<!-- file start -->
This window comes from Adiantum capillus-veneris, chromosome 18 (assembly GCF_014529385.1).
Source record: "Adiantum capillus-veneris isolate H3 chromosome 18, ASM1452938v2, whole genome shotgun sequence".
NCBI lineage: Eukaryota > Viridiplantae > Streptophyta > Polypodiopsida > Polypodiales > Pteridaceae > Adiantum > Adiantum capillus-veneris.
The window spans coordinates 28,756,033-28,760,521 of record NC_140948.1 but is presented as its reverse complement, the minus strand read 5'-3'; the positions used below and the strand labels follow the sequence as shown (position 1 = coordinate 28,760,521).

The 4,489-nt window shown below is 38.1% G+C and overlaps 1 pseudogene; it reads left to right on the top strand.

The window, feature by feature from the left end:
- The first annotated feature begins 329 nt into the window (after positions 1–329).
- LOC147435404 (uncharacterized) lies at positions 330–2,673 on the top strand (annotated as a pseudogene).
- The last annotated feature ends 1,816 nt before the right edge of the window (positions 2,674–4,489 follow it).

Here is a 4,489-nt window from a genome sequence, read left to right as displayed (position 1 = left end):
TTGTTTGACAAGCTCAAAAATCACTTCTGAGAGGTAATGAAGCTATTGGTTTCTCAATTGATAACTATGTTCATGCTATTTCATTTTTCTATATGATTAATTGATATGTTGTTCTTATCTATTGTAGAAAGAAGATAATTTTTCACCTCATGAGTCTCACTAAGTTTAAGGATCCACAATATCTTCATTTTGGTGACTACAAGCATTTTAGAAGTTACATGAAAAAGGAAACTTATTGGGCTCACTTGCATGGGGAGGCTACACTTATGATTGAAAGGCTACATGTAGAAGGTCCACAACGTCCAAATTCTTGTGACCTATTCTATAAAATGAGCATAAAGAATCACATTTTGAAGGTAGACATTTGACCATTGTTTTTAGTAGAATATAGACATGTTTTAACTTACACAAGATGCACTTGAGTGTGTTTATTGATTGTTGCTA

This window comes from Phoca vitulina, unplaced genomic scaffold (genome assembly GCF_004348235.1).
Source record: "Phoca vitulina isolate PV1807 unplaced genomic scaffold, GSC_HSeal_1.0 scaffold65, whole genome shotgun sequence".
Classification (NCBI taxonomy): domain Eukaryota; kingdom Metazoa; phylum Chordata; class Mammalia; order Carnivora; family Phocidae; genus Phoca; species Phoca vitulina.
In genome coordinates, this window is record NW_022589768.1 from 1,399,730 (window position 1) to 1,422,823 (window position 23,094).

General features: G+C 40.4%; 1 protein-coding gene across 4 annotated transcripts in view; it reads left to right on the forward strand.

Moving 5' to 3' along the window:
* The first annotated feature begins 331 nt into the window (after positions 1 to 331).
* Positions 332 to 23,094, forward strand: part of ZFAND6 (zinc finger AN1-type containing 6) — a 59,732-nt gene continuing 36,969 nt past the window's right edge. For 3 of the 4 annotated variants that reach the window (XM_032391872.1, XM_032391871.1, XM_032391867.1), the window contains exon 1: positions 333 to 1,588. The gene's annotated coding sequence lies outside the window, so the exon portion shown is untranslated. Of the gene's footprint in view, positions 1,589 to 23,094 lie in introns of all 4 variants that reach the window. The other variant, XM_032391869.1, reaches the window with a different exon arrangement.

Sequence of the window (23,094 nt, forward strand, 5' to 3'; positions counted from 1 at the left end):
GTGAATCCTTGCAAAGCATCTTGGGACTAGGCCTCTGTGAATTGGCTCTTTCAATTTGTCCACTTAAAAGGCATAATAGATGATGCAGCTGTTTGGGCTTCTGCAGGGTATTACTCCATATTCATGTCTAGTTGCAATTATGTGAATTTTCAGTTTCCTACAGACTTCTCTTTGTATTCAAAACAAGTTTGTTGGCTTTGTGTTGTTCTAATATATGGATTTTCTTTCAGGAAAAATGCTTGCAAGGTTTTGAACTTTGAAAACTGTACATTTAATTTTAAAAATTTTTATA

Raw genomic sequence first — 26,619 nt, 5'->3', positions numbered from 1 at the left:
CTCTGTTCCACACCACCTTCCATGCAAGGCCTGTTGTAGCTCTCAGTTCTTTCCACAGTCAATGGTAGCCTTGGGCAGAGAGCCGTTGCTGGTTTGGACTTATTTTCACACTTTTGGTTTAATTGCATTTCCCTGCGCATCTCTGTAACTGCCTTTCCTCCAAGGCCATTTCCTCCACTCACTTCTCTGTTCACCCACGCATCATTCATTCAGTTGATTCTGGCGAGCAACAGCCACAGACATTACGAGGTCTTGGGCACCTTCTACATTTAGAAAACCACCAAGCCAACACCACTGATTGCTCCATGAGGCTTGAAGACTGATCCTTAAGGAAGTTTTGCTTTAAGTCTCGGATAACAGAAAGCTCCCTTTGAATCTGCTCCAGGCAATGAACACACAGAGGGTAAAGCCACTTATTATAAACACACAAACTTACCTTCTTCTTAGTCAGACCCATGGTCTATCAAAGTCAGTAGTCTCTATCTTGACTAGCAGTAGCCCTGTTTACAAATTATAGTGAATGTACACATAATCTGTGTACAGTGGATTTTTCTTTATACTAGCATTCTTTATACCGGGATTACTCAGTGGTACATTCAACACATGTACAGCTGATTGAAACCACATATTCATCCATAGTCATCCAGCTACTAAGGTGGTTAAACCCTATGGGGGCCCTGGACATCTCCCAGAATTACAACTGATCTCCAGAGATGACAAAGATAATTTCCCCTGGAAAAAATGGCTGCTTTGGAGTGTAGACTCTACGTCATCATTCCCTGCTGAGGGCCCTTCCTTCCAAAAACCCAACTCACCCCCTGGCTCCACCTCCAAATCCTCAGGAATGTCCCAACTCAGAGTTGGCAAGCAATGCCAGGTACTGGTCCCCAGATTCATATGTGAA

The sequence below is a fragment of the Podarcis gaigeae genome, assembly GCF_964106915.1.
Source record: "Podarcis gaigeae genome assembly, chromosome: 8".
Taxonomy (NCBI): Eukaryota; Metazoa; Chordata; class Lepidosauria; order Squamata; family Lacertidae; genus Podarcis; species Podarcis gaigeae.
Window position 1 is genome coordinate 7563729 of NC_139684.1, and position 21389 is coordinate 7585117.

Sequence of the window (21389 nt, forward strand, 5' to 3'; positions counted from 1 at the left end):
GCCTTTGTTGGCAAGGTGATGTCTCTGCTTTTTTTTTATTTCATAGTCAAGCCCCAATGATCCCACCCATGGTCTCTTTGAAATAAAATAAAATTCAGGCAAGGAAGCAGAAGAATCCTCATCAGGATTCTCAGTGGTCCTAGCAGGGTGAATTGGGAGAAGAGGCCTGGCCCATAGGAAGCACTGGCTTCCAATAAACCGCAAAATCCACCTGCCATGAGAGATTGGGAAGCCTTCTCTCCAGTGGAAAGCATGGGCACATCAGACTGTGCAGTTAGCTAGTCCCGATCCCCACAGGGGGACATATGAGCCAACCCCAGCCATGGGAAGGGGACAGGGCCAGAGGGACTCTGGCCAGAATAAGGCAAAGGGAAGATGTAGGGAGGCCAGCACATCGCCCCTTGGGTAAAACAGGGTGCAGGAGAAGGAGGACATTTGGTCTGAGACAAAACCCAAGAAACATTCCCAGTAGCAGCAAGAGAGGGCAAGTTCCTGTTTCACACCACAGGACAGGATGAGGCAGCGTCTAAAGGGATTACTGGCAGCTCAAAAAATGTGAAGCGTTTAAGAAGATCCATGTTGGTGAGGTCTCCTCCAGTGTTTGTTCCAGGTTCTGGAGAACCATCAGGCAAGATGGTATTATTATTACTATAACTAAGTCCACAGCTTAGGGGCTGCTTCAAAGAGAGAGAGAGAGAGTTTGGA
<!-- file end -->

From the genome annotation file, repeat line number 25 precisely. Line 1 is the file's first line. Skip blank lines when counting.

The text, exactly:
Source record: "Podarcis gaigeae genome assembly, chromosome: 8".